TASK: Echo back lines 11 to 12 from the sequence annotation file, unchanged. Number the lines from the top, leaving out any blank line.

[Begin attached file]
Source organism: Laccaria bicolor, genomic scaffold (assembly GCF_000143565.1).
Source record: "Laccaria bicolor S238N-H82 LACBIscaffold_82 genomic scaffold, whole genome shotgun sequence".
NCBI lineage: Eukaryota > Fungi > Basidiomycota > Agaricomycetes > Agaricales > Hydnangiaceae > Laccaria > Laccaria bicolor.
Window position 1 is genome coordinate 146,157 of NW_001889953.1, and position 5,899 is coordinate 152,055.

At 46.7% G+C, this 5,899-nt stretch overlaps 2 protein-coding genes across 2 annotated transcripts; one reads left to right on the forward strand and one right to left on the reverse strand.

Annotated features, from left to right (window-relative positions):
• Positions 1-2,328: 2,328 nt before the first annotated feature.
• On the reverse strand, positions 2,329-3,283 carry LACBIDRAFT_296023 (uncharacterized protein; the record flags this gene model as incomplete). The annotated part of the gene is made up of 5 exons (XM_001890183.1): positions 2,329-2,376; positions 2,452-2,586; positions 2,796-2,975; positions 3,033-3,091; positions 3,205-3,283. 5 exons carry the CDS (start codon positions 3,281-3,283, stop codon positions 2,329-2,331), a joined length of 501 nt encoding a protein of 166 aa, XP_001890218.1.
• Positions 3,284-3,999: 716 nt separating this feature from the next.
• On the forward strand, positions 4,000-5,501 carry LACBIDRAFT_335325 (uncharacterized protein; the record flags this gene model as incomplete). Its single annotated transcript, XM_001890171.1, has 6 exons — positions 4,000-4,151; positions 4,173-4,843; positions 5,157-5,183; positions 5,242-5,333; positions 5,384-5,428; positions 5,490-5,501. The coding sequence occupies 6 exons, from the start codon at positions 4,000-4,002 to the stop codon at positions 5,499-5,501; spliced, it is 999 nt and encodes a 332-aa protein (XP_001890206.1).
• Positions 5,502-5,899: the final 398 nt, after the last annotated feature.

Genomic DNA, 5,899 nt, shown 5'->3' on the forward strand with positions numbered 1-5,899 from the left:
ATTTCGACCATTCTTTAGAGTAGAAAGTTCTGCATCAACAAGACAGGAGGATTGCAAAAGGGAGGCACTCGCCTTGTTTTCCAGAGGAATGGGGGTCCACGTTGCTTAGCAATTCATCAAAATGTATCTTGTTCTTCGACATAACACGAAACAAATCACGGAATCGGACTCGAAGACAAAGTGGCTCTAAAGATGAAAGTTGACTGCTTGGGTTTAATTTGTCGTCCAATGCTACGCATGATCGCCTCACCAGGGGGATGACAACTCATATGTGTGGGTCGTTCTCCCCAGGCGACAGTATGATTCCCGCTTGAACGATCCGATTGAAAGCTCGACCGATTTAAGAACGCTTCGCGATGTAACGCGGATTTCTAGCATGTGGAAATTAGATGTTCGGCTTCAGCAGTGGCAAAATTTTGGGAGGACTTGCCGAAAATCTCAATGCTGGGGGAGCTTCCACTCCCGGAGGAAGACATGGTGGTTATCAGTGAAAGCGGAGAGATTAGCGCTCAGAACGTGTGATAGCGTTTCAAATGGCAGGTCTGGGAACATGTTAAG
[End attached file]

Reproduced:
• Positions 5,502-5,899: the final 398 nt, after the last annotated feature.

Genomic DNA, 5,899 nt, shown 5'->3' on the forward strand with positions numbered 1-5,899 from the left: